The manager who gives subordinates feedback without creating developmental action plans to help them improve their job performance, competencies or behaviors is like a physician who diagnoses a medical problem without prescribing a remedy or treatment.
In either case, nothing is likely to change.
You cannot expect people to modify their behavior or improve their competencies without help, and a developmental plan provides just that -- a structured approach to personal change.
Developmental plans also serve another function: they hold employees accountable. How can you measure improvement if you don't have a written plan that spells out what an individual is supposed to do? A good developmental plan should allow both supervisor and subordinate to easily monitor progress.
The process of creating a developmental plan poses three basic questions:
1. What do you know about the individual?
2. What do you know about the organization and where it is going?
3. How can you relate the individual to the organization so that both can attain their goals?
From the moment you begin creating the developmental plan with the individual, it should be a positive experience. The underlying question should not be "How can we fix you?" but rather "How can we help you realize more of your potential and attain more of your career goals?" Here are the basic steps involved in creating the plan.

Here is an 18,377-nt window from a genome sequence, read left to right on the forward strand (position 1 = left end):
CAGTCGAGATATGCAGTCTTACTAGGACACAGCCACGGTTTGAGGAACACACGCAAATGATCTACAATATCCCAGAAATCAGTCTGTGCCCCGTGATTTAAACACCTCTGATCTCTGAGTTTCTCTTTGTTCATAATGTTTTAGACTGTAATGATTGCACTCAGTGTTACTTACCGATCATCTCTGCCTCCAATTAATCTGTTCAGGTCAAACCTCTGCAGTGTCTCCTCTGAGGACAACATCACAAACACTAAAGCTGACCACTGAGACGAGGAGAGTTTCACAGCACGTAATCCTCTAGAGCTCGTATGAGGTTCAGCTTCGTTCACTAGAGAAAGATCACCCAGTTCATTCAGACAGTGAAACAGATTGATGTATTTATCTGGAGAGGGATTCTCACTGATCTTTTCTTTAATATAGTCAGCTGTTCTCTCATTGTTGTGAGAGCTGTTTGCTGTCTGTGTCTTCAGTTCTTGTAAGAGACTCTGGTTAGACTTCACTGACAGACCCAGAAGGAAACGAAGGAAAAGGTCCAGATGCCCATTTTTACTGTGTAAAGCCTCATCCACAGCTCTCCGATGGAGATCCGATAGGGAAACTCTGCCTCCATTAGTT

Look toward the future. Ask the employee what he or she values most in a job and career. Go over the company's mission and values, and determine if the individual and the company fit together. Determine where the employee is in his or her career, and where he or she would like to go. Finally, review the competencies and skills that the company, department or team will most need going forward.
Evaluate the present and determine the gaps. Review the goals, standards and expectations of the person's current job. Look at the feedback you have given the employee, as well as any feedback from the individual's peers or subordinates. Then identify and discuss any gaps in the employee's job performance, competencies and behaviors.
Set goals. Establish realistic developmental goals in the context of the current job and future career goals. Set priorities by determining the performance, competency and behavior gaps most critical to the person's mastery of the current job. Finally, set priorities for the employee's future development by identifying those gaps most critical to attaining longer-range career goals.
Develop the plan. Identify action steps and timetables for expected improvement and assign priorities for each. Do the same for longer-range career goals. Identify the resources required for each action step, and then determine methods and timetables for following up and monitoring progress.
No one said that creating developmental action plans is easy. In fact, they require a lot of work, by both manager and employee. But if you develop them well, and use them to measure progress, the investment of time should pay for itself many times over.